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There seem to be a lot of questions about "Can I have more than one tense in a sentence?" (e.g. I ordered a product on saturday and it has been delivered as well)

I'm wondering if there's any particular reason for this, and if maybe we should have a canonical post for it.

Do other languages not let you do this? (I'm pretty sure this is not generally the case. In all of the languages I have direct experience with, you can do it. Not sure about languages like Mandarin, which don't really have tenses like English does.)
Is there some specific piece of guidance, a book or a website or something, out there which gives the impression you can't?
Are there just a lot of crappy teachers of English out there?

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    My guess would be that tense and aspect are difficult to separate in English. I don't know enough about other languages to know whether they have similar issues. I believe a lot of English instruction talks about the timing of events and whether they have been completed or not, and that's confusing to a lot of learners.
    – ColleenV
    Jul 21, 2022 at 19:38
  • I'd be happy to make a canonical post on this, but let's see about other people's opinion first
    – DialFrost
    Jul 22, 2022 at 2:10
  • I get the sense that students are being told "you can only use one tense per sentence" when the teacher probably meant to say something like "you can only use one TAM per clause." As for why teachers feel the need to explain the latter in the first place, I suspect it has to do with some languages not having tense (or TAM) in the same way that English does (e.g. Mandarin Chinese), so the teacher is trying to answer "what is this tense thing, anyway?"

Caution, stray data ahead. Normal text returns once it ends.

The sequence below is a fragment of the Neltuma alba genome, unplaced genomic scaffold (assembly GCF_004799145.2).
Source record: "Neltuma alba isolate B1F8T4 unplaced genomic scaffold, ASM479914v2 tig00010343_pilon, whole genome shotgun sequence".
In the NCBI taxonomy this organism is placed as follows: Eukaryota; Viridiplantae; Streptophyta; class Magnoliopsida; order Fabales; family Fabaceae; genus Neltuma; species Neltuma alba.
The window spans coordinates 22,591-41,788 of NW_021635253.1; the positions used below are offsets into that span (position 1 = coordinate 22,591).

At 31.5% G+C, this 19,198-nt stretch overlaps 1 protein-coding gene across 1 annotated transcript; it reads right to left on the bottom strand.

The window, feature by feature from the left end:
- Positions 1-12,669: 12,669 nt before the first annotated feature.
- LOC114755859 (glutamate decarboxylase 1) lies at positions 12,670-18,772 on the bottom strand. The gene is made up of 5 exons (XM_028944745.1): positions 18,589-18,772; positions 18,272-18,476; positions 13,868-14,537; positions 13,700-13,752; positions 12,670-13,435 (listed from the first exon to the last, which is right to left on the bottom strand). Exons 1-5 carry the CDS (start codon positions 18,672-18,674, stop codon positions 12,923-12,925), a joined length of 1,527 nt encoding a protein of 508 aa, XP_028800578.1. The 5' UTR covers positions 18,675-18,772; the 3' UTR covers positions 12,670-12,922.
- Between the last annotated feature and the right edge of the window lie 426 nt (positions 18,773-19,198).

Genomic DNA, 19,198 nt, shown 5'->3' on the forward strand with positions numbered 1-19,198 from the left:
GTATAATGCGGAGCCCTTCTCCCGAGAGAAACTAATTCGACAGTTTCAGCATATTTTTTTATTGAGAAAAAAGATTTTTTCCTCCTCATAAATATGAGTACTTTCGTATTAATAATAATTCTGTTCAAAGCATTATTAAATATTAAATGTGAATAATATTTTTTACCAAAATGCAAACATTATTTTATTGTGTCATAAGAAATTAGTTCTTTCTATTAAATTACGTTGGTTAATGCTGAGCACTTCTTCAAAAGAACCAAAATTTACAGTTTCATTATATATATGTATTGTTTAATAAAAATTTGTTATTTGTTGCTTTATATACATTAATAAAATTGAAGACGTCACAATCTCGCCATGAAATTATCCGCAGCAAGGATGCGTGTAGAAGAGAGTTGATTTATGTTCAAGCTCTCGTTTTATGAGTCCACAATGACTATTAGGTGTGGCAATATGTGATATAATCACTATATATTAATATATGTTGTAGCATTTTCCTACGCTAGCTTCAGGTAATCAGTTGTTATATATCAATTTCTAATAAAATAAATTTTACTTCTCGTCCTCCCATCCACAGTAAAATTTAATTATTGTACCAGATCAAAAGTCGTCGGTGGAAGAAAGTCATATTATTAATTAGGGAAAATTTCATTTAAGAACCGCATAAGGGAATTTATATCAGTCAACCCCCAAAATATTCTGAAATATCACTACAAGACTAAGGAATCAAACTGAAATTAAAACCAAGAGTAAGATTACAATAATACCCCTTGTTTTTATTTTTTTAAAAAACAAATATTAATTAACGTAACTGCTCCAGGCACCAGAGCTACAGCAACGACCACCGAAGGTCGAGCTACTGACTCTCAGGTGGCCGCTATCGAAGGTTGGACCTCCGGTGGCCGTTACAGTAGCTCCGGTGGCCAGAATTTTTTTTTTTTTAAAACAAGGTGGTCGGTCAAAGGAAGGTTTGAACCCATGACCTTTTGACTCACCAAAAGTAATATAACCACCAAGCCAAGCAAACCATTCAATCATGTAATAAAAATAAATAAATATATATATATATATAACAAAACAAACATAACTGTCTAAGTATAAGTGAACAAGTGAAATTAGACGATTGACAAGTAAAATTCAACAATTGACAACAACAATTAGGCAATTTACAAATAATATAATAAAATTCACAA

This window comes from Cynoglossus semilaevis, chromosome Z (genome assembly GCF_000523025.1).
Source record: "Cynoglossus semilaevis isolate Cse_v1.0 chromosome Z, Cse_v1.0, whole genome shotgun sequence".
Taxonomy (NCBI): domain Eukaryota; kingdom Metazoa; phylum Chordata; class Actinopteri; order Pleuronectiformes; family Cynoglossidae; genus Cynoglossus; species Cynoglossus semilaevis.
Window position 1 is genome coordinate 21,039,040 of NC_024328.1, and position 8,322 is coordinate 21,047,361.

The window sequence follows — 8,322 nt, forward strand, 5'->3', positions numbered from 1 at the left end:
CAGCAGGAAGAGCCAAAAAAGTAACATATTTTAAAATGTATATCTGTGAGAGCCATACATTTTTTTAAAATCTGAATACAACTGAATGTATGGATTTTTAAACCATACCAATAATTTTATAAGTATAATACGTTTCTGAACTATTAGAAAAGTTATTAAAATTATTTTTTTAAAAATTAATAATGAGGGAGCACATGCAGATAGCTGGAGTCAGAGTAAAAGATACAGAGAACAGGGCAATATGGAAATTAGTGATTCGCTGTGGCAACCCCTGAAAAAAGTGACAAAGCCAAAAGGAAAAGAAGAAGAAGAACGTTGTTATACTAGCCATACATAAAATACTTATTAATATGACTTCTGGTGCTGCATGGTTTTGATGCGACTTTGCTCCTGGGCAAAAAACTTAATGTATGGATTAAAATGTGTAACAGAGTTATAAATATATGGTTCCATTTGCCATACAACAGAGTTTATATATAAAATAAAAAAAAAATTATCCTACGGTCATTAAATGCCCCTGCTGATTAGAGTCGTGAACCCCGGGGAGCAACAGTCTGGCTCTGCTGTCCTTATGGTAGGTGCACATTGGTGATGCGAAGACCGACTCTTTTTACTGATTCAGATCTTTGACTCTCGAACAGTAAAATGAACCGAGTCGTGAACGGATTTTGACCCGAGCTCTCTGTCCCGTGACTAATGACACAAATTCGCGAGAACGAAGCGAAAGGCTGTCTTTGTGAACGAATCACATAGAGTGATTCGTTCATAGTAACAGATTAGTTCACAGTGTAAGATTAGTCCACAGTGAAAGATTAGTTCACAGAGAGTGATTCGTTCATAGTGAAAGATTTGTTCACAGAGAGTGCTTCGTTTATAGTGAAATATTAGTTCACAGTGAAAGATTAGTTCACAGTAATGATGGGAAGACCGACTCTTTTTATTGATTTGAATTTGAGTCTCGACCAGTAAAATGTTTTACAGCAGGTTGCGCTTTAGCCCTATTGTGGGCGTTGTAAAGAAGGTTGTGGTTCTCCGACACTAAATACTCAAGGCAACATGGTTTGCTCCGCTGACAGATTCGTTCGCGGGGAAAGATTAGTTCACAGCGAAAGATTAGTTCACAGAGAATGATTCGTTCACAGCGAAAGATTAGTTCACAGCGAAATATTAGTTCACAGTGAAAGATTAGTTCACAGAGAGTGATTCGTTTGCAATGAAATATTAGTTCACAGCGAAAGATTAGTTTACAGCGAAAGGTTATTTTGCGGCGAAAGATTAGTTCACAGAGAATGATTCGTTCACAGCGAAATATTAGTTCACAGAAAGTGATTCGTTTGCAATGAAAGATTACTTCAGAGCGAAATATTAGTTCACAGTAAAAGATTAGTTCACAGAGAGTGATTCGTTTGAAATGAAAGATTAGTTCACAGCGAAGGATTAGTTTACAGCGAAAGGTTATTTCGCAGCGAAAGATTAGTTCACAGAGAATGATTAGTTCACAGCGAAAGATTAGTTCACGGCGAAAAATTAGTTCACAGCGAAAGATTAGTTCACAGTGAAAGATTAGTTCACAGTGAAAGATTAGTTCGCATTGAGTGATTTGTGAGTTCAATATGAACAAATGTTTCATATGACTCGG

– Kevin
    Jul 26, 2022 at 15:54
  • Just seen this one, not spanking new, but still recent ell.stackexchange.com/questions/317920/…
    – Mari-Lou A
    Jul 28, 2022 at 8:37

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I'm not sure if this should be a canonical post, let's see other's opinion on it first! I would be happy to help though! The canonical post might look like the following:

  1. Rules & Exceptions of tense mixing in a sentence

  2. Pros and cons

  3. Types???

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    One obvious thing in the examples is that they are actually two independent sentences connected with "and". There's no reason to think that such things should have the same tense. How could one say "I am 5 years old and I will be 6 next week" without mixing tenses? Sep 22, 2022 at 14:20
  • @RayButterworth I’m still only five years old but I'm to turn six next week. I’m at home all morning but I’m off to the capital this evening. What I’m saying is that til I was six my mother would always drive me to school two blocks away before she’d drive downtown for work but now I ride my bike there unless I’m running at the track meet that afternoon and she picks me up on her way home.
    – tchrist
    Jun 10, 2023 at 15:36
  • A canonical post about those topics would be too broad to be helpful, considering the site is for English learners.
    – apaderno
    Dec 31, 2023 at 12:08

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